U.S. Rep. Joe Courtney, who defeated Simmons, will also file his FEC report Saturday. In an interview with Courtney last week, he would only say the second quarter was another "solid" period. He set a new record for fundraising in the 2nd District during the first quarter of the year, collecting just over $300,000 for his re-election bid.

Tuesday, July 10, 2007

Religion and politics...

I've been a bit busy lately while working on a major package that is tentatively set to run in this Sunday's Norwich Bulletin, taking a closer look at religion and/in politics. More to come on that as the week progresses.

More troubles for McCain...

A major - and not very friendly - change in John McCain's presidential campaign today. According to Political Insider, three of McCain's top campaign officials are now gone...and not on very friendly terms.

Here's what Political Insider is reporting:

"Rick Davis, who managed Sen. John McCain's 2000 presidential campaign but had a more limited role in this contest, will take the helm of the Arizonan's troubled candidacy," The Politico reports.

"McCain fired his campaign manager this morning, prompting his longtime chief strategist to resign. Soon after, McCain's chief of staff of 18 years followed the two out the door."

"Terry Nelson, an Iowan who had been a top operative in the Bush-Cheney re-election campaign, was forced out, reportedly at the urging of Davis. With Nelson gone, John Weaver, McCain's closest political adviser going back to the 2000 campaign and a sometimes Davis rival, tendered his resignation. Weaver's move then spurred Mark Salter, perhaps the closest personally of any staffer to McCain and the co-author of all his books, to also resign his post as campaign COO."

And the timing of this couldn't be better for another GOP hopeful by the name of Fred Thompson. The former senator and TV actor, who is expected to jump into the race any day now...will need to find some experienced national campaigners to build a national organization quickly.

Friday, July 06, 2007

Heading into the weekend...

In this Sunday's newspaper column I take a look at the municipal races, and in particular, the one shaping up in Norwich. The mayor is not up for re-election this year, so the focus will be on the City Council race. Six candidates will be elected. In past years, this hasn't been a very exciting race to watch, but this is a bit different - and maybe not for the best.

On another level, a few weeks ago I wrote a piece saying that I felt John McCain would likely be the first of the Republican frontrunners to drop out of the GOP race for president. He's got serious money problems, not to mention a steady decline in polling numbers.

I've been looking at the Democratic side of the fence, and it strikes me that former North Carolina Sen. John Edwards, the 2004 vice presdiential nominee, is most likely to be the first of the Democrat frontrunners to fall by the wayside - that despite him still holding the lead in Iowa polls, the first contest of 2008.

Thursday, July 05, 2007

The other side of the holiday...

The jury is out on this work two days, take a day off and then work two more days work-week. Sounded good when I was approaching it, but today feels more like a Monday than a Thursday.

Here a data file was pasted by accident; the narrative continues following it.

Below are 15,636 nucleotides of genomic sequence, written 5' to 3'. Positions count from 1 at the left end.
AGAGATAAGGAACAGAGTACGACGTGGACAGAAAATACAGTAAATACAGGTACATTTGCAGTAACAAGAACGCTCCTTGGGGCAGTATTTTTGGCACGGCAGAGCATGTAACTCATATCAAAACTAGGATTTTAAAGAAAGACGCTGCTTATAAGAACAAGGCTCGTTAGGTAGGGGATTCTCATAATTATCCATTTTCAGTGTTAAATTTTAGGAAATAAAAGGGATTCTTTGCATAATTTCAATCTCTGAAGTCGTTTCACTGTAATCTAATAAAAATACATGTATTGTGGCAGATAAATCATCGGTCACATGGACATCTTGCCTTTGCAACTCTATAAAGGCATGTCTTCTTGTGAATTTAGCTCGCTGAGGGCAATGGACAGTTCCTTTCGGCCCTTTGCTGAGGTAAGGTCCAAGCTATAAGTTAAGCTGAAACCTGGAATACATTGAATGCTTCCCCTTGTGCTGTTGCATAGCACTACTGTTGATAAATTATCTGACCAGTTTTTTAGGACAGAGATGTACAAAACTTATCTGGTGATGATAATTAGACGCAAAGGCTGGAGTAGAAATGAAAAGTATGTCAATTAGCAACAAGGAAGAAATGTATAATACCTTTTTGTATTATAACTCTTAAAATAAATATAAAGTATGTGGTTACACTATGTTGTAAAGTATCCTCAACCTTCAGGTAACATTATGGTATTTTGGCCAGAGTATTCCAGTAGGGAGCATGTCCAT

Spent some time with U.S. Rep. Joe Courtney, D-2nd District, over at his Norwich office this morning talking about his first six months on the job. The story will run in Sunday's paper. (I did the story on his potential Republican challenger Sean Sullivan last Sunday.)

By next week we should have the FEC filings in that race. Sullivan told me last week he only expected to report raising between $25,000 and $30,000.

Courtney raised more than $370,000 in the first quarter, but wouldn't tell me today what the second quarter numbers will look like (they're not yet finished counting) , only to say "it was a solid period."

Tuesday, July 03, 2007

Happy Fourth of July...

The revised weather forecast from earlier this week is now suggesting a nice day tomorrow.

I hope you all enjoy it.

Monday, July 02, 2007

The money race...

Illinois Sen. Barack Obama's second quarter fundraising effort - a whoppiing $32.5 million - has created a third tier of presidential hopefuls on the Democratic side of the ledger. In the top tier are Obama and NY Sen. Hillary Clinton, whose own effort of roughly $27 million isn't anything to sneeze at - but it's still less than Obama.

The second tier now consists of former NC Sen. John Edwards, who only raised a mere $9 million, and New Mexico Gov. Bill Richardson, whose $7 million has given him the momentum to move up.

All the other candidates, including our CT Sen. Chris Dodd, reporting about $3.25 million raised, are in the third tier.

No question that Obama - and to a degree Richardson - are the candidates on the move with Clinton seemed stalled and Edwards slipping. The others are still trying to find some traction.

Obama's success, however, does give the others - with the exception of Clinton - some reason for optimism. Although he's off to a very impressive start, the freshman senator still have doubts hanging over his campaign - and can he really win in November if he gets the Democratic nomination. The optimism from the others comes from the mere fact that he has proven that Clinton is no runaway candidate - and she can be slowed - if not stopped completely.

Look for the field to start to dwindle in the coming months as those in the bottom face the reality of the handwriting on the wall.